Saturday, October 17, 2015

New Mexico's Chama River - A Geologic Gem!

Note to the readers of Earthly-Musings:  I apologize for a seeming lack of postings in the last month but I have been busy with trips and numerous weddings. Stay tuned - an Australia and New Zealand adventure with Smithsonian Journeys will begin next week with many postings from down under.

For some, New Mexico may be the one Four Corner state least likely to be associated with the Colorado Plateau. This is not for a lack of colorful sedimentary rocks so much as its lack of famous national parks that might highlight its subtle charms. There is no Grand Canyon or Petrified Forest, no Zion, Bryce, or Canyonlands, and no Black Canyon of the Gunnison, Mesa Verde or Dinosaur National Monument. Only the isolated and southern Carlsbad Caverns come to mind when thinking about parks in New Mexico. But recently, some friends and I explored the officially designated Wild and Scenic Chama River  in northern New Mexico found northwest of Santa Fe. It is a hidden geologic gem!

The river is located just east of the Continental Divide and is tributary to the Rio Grande. The Chama was dammed in the 1930's to regulate its seasonal fluctuations for farmers downstream. I found it curious that one of the dams buttress walls was constructed within the Cretaceous Mancos Shale.

The El Vado reservoir is a high elevation recreation area with water added to the system from the San Juan River on the other side of the divide. A pumping system brings New Mexico their share of their Colorado River allotment. We were floating on San Juan River water but east of the divide.

 Stratigraphic column for the Chama River rocks taken from the BLM guide to the Chama River

After leaving the put-in, the rock strata show an obvious down-dip in the upstream direction. Thus we were getting into older strata as we moved downstream. Here, sandstone in the Morrison Formation  was at the surface.

Downstream view of the river from our first camp

None the tarp - we experienced some significant rain on the front end of this river trip but it did nothing to dampen our spirits for the extraordinary scenery we saw and warm comraderie of opur small group of eight.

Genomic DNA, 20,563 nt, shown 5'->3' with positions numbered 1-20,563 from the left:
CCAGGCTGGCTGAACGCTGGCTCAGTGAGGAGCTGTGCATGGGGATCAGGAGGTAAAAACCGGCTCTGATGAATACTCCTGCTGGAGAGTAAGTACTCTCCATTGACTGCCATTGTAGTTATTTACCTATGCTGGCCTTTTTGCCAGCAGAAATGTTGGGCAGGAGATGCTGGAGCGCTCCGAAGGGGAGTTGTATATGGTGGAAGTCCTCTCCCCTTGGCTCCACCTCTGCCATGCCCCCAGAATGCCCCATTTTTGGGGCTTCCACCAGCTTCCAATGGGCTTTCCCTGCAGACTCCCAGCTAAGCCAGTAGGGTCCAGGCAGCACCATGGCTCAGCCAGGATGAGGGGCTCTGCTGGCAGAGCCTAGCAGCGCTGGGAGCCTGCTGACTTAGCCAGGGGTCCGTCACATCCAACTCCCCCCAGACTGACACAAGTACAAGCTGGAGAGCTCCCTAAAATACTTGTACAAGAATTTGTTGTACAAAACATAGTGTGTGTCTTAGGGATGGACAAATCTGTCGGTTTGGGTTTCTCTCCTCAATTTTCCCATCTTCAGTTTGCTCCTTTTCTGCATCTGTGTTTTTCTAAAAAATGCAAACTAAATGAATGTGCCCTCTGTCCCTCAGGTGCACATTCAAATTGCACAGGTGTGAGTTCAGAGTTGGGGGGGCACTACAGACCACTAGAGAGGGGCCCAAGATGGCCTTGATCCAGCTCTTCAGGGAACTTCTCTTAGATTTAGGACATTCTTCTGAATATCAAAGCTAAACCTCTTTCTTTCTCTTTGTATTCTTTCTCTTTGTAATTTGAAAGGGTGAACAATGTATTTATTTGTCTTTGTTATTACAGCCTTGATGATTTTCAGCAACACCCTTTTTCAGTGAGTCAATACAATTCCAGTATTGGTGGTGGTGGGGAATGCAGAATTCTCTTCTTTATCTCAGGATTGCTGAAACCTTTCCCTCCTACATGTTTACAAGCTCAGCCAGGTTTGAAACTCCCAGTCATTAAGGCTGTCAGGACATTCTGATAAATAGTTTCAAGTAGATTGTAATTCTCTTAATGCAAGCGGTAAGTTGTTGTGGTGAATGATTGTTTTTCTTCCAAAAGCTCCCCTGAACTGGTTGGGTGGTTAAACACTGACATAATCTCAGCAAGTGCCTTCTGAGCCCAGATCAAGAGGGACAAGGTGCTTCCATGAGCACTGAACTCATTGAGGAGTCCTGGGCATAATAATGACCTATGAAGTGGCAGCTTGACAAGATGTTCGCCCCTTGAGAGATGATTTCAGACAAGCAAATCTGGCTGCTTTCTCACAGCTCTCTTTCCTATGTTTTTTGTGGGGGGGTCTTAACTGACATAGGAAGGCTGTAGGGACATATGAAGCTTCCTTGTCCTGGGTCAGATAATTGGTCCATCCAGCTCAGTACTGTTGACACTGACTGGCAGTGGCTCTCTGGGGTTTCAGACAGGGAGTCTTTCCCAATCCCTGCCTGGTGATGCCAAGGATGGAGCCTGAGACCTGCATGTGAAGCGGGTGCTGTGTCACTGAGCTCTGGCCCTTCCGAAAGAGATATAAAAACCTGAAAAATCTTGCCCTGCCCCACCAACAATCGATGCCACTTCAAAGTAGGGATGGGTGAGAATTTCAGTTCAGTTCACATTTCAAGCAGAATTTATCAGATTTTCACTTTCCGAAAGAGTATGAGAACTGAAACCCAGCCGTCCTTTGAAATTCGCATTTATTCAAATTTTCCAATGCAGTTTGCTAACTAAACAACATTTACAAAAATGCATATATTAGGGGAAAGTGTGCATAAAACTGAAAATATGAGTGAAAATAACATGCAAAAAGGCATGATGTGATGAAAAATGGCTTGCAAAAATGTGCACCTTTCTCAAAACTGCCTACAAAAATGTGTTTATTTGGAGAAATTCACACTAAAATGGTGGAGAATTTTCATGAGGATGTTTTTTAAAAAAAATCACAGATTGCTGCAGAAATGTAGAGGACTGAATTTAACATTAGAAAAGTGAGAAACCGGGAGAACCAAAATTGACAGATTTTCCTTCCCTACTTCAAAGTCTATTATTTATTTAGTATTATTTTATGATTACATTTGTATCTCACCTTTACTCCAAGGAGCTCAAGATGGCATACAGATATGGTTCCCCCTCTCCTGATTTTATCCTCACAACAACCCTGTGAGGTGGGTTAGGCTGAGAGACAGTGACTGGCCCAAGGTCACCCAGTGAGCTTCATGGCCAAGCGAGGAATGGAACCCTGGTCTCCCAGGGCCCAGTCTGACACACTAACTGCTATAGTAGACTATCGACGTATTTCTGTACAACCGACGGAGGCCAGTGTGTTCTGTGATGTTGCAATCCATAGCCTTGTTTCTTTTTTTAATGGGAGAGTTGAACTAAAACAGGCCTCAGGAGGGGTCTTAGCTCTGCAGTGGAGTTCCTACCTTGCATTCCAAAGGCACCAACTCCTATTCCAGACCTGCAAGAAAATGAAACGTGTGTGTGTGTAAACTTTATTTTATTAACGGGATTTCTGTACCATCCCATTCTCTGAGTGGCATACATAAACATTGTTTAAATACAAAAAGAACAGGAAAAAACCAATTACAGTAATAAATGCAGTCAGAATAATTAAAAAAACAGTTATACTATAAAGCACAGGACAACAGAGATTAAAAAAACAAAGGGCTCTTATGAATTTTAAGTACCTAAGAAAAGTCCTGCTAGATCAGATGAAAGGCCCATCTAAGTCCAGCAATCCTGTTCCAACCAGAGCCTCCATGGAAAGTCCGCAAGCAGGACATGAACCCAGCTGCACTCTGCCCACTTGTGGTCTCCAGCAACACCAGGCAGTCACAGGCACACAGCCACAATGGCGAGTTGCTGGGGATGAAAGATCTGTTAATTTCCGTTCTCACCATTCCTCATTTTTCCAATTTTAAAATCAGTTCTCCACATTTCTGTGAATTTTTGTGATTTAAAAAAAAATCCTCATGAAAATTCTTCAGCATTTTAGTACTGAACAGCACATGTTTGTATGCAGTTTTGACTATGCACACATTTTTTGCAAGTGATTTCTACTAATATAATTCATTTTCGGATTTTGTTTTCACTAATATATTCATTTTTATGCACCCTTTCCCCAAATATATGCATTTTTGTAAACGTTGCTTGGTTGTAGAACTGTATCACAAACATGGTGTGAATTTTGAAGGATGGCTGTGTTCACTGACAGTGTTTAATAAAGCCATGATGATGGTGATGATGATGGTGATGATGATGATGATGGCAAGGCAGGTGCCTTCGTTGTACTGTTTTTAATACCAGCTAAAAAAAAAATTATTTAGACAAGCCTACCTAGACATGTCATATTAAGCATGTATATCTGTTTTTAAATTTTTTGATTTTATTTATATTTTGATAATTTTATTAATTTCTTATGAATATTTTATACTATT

The BLM  manages the river and has built some very nice sandstone approaches into the campsites. The ranger on duty at the put-in apologized for the "intrusion" into the wilderness but I thought they were well done and did not detract anything from the  experience.

A large boulder of Morrison sandstone attracts kayakers

Fall colors had begun in some box elder trees, even though this trip was over the Labor Day weekend

Beneath the Morrison Formation was the Todilto Formation, a gypsum rich deposit

This unit is commonly seen in northern New Mexico and was deposited along the arid shores of a shallow Jurassic sea.

As the rocks continued to rise up from the river channel, the next unit was the Jurassic Entrada Sandstone, the "star" of the Chama River corridor.

Our second night's camp was across from a beautiful cliff of red sandstone with conifers growing on it. This was great spot to watch the big rain that came later in the afternoon.

Tafoni in the Entrada Sandstone, fired from case-hardening of the sandstone.

Camp scene on the Chama River. From here we hiked up the cliff behind the camp.

And began to get a great view of the river canyon

One usually doesn't associate a red rock canyon with lush conifers but the Chama is a located in a special place next to higher country that draws in the precip.

What a place!

Telephoto view of the Chama River Canyon

Wide angle view downstream in the Chama River Canyon. The rain began shortly after this photo was taken.

A very foggy third morning greeted us after a night of rain and dampness

John paddles down into the receding cloud cover - the storm had passed

Bill and Don share a quiet moment on the river. Most of the "bigger" rapids on the Chama are located in the final stretch of the river trip. They are really fun Class II and III rapids.

More floating through the Ponderosa pines

The Todilto Formation caps th colorful cliffs of Entrada Sandstone at the southern end of the river canyon. The lower tree-covered slopes are part of the emerging Chinle Formation. In other words, there is no Glen Canyon Group in northwestern New Mexico.

A Benadictine monastery, Christ of the Desert, is located at the southern end of the river canyon and is connected to the outside world by a 15 mile dirt road. Check out the link I have provided to find out more.

Happy boaters! Many times during this three day trip, I reflected on how lucky I am to have such wonderful friends - all who own the proper gear and experience - that places us in such spectacular settings, doing wild and grand adventures!

Our last lunch was beneath an overhang in the Shinarump Member of the Chinle Formation

View upstream from the overhang

Alcove forming at the contact with the Entrada Sandstone and the shale within the Chinle Formation. These alcoves are common where aquifer rocks sit on top of an aquitard or aquiclude. The groundwater (before any canyon cutting) is "ponded" on top of the shale, thus weakening the cement in the overlying sandstone, such that when it is finally exposed, it weathers away faster.

Near the Gallina River coming in from the west

The lowest unit encountered on the trip is the Shinarump Member of the Chinle Formation, a coarse sandstone and pebble conglomerate deposited in a braided stream environment some 225 Ma.

Close-up of the Shinarump cliff near the Big Eddy take-out. This was a fantastic trip in a wonderful area. The Chama River charms and enchants!

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